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AMERMS Workshop 4: Transparency in Interest Rate Pricing (PPT by Billha Maina)
AMERMS Workshop 4: Transparency in Interest Rate Pricing (PPT by Billha Maina)
AMERMS Workshop 4: Transparency in Interest Rate Pricing (PPT by Billha Maina)
AMERMS Workshop 4: Transparency in Interest Rate Pricing (PPT by Billha Maina)
AMERMS Workshop 4: Transparency in Interest Rate Pricing (PPT by Billha Maina)
AMERMS Workshop 4: Transparency in Interest Rate Pricing (PPT by Billha Maina)
AMERMS Workshop 4: Transparency in Interest Rate Pricing (PPT by Billha Maina)
AMERMS Workshop 4: Transparency in Interest Rate Pricing (PPT by Billha Maina)
AMERMS Workshop 4: Transparency in Interest Rate Pricing (PPT by Billha Maina)
AMERMS Workshop 4: Transparency in Interest Rate Pricing (PPT by Billha Maina)
AMERMS Workshop 4: Transparency in Interest Rate Pricing (PPT by Billha Maina)
AMERMS Workshop 4: Transparency in Interest Rate Pricing (PPT by Billha Maina)
AMERMS Workshop 4: Transparency in Interest Rate Pricing (PPT by Billha Maina)
AMERMS Workshop 4: Transparency in Interest Rate Pricing (PPT by Billha Maina)
AMERMS Workshop 4: Transparency in Interest Rate Pricing (PPT by Billha Maina)
AMERMS Workshop 4: Transparency in Interest Rate Pricing (PPT by Billha Maina)
AMERMS Workshop 4: Transparency in Interest Rate Pricing (PPT by Billha Maina)
AMERMS Workshop 4: Transparency in Interest Rate Pricing (PPT by Billha Maina)
AMERMS Workshop 4: Transparency in Interest Rate Pricing (PPT by Billha Maina)
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AMERMS Workshop 4: Transparency in Interest Rate Pricing (PPT by Billha Maina)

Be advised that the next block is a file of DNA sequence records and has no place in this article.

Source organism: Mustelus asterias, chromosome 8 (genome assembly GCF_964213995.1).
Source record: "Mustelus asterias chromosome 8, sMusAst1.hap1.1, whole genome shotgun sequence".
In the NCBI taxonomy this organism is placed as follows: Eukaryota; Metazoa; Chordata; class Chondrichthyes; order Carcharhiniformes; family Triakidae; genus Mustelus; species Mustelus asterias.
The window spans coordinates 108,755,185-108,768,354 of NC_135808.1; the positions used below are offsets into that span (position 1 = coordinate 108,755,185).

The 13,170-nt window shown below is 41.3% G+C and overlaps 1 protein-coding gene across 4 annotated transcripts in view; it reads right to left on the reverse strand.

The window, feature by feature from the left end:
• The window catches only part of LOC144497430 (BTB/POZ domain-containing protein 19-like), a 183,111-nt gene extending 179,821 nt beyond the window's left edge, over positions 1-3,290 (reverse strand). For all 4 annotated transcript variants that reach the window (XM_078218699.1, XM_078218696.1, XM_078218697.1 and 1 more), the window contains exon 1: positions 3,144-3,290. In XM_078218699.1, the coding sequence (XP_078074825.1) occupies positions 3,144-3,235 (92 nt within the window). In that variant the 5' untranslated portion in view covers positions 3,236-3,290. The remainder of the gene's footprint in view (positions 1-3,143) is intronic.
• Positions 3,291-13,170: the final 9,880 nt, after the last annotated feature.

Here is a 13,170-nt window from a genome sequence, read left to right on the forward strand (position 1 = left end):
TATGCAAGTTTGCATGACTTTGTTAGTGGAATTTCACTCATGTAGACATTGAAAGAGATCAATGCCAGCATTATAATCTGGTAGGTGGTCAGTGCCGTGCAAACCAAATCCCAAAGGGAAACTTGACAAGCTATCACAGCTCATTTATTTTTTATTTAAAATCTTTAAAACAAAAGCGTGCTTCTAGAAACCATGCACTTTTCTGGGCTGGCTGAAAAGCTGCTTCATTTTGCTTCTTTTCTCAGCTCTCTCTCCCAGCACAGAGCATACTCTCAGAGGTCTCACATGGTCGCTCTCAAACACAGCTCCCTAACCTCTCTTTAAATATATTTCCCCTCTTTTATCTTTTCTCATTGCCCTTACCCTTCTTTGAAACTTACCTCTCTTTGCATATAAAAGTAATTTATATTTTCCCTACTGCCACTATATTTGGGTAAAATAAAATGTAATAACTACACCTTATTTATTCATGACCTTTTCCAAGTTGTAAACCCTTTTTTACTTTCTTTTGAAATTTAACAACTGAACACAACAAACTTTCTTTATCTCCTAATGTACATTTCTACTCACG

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FULL TITLE: …

FULL TITLE:
Transparency in Interest Rate Pricing and Other Efforts Toward Consumer Protection
ROOM: Aberdare Hall
Translated session: English & French
PANEL:
Chair: Mr. Chuck Waterfield, President & CEO, MFTransparency, USA
Panelist: Ms. Robin Ratcliffe, Director, The Smart Campaign, Center for Financial Inclusion, ACCION
International, USA
Panelist: Mr. Fabian Kasi, CEO, FINCA Uganda Ltd, Uganda
Panelist: Billha Maina, Financial Sector Deepening Kenya, Kenya

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  • FSD has supported the publication of a simplified and more transparent survey on bank charges and lending rates aimed at enhancing competition within the banking sector through provision of information to consumers. The Central Bank of Kenya is now championing this initiative and will continue the quarterly publishing of these rates on their website.
  • It is not just about bank charges. In realization of the challenges that consumers face in understanding how interest rates are calculated and how to compare multiple product offerings based on cost comparisons, FSD Kenya supported the Central Bank of Kenya and the Kenya Bankers Association to undertake a study on the standard measure for consumer interest rates comparing different approaches used to calculate rates in many other countries. The study established that the best methods for calculating interest rates so that they are easily understood by consumers are the Total cost of credit and the Repayment Schedule. APR was seen as more difficult for consumers to grasp. The study found that consumers are confused…. The findings were presented to stakeholders and there was a general acceptance of the idea of introducing a standard disclosure regime. An agreement was reached that the banking industry should self regulate and within two years adopt the TCC and RS disclosure regimes followed by the more complex APR.